Five Media Myths About Welfare

“Freedom of the press is limited to those who own one.” -A.J. Liebling

Not surprisingly, the media assumes certain narratives that tend to favor their corporate owners. Fairness and Accuracy in Reporting (FAIR) is a site that covers how the media spins the news. Clearly the people who own the news sources would prefer that we ask certain questions, and avoid others. The link below leads to the full article, but I will list the five “myths” as listen by FAIR and give my own shorter explanation.

1. Poor women have more children because of the “financial incentives” of welfare benefits.

Some media pundits love to villify welfare mothers. They paint women on welfare as having multiple babies just to receive benefits instead of working. But the average birthrate of welfare families is about the same as average. And the benefits in question add up to $90 per child.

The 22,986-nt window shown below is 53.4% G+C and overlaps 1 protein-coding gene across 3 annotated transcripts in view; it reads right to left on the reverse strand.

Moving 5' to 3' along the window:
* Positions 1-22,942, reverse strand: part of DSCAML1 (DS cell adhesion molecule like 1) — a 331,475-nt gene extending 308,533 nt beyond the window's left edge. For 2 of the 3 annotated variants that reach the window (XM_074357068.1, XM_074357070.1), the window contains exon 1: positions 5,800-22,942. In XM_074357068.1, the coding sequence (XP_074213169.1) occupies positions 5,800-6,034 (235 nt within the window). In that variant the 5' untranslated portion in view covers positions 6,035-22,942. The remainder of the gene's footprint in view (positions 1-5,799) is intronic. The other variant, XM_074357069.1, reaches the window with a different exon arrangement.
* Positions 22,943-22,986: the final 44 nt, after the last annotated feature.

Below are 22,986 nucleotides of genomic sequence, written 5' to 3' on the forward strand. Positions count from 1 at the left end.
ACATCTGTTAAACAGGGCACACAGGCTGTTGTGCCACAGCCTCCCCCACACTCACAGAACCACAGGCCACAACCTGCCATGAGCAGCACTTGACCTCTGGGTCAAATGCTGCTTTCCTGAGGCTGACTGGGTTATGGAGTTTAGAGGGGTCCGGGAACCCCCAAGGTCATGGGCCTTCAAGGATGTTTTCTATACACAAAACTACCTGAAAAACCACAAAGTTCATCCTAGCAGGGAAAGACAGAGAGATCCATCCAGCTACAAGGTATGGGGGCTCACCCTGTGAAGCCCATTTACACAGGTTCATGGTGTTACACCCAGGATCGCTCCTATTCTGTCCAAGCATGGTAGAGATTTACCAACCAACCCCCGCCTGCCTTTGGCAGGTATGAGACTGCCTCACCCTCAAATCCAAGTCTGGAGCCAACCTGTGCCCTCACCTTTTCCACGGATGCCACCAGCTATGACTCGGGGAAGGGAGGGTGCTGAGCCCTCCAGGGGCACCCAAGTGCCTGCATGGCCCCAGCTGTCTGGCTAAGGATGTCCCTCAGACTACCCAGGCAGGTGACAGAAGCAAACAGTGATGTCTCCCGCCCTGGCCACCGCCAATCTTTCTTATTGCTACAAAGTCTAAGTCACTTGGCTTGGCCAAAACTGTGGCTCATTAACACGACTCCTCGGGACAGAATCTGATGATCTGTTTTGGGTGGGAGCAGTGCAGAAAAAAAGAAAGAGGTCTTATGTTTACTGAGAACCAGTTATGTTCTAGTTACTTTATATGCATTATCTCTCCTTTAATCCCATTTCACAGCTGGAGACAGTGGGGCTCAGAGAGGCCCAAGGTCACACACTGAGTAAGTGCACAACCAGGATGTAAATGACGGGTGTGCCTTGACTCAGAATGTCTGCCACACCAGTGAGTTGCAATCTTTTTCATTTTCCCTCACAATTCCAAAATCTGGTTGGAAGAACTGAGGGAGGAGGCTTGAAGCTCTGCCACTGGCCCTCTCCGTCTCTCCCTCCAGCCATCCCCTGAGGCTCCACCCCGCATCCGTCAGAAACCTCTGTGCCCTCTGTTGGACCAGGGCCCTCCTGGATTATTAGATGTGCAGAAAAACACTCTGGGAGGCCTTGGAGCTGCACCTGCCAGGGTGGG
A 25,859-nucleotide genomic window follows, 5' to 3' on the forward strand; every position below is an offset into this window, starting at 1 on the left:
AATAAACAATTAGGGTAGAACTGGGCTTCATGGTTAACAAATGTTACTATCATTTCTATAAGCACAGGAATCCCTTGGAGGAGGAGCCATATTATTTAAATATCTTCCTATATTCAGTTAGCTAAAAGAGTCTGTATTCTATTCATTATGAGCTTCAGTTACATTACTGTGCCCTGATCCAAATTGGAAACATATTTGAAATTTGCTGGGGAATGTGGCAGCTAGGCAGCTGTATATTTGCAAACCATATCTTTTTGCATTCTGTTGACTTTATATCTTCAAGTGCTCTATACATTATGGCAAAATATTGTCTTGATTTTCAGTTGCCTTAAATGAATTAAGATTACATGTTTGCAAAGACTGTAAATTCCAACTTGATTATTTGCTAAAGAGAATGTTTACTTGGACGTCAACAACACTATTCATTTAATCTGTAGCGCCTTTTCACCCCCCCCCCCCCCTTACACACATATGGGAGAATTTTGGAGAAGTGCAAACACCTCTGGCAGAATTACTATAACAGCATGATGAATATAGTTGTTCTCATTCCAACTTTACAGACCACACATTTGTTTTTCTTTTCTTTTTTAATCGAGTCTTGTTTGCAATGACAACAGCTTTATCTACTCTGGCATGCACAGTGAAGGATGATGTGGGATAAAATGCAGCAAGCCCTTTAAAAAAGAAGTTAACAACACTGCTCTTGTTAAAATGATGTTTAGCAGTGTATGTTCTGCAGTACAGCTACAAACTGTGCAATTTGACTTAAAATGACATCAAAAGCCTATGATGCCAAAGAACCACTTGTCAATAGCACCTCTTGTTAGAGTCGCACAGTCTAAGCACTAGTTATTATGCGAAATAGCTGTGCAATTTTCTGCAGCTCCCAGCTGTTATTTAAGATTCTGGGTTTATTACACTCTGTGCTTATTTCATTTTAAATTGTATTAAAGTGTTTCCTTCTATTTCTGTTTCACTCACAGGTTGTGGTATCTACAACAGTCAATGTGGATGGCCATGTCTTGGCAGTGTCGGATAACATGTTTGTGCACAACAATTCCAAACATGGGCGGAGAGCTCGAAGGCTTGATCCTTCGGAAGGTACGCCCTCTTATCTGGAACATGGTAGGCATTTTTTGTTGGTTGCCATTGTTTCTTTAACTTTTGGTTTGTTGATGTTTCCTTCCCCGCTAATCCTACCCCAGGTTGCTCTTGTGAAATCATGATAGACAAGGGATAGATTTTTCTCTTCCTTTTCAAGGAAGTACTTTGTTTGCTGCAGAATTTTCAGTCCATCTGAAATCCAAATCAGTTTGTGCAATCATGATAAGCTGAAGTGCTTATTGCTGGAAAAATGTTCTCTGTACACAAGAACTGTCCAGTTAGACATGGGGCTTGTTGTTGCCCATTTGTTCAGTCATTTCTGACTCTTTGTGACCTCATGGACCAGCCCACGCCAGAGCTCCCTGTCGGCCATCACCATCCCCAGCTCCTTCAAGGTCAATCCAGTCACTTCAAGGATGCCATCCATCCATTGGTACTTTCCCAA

2. We don’t subsidize middle-class families.

Middle class families do receive a subsidy in the form of a $2,450 tax deduction.

3. The public is fed up with spending money on the poor.

Poll results depend on how the question is asked. Anti-welfare crusaders have been successful in paining “welfare” as a bad word, but 80% of those asked said the government has a responsibility to try to do a way with poverty.

4. We’ve spent over $5 trillion on welfare since the ’60s and it hasn’t worked.

The $5 trillion figure is based on the questionable method of adding Medicaid, food stamps, food lunches and scholarship programs together. Actual aid to dependent families was less than $500 billion or 1.5% of the budget. The program has not singlehandedly solved the problem of poverty in America but it has kept many poor families from an even crueler fate.

5. Anyone who wants to get off welfare can just get a job.

Issues like lack of affordable childcare keep many people out of the job market. It is true that low wage jobs without benefits do not lure everyone out of welfare, but the answer to that is to increase salaries and benefits for working, not cut safety nets.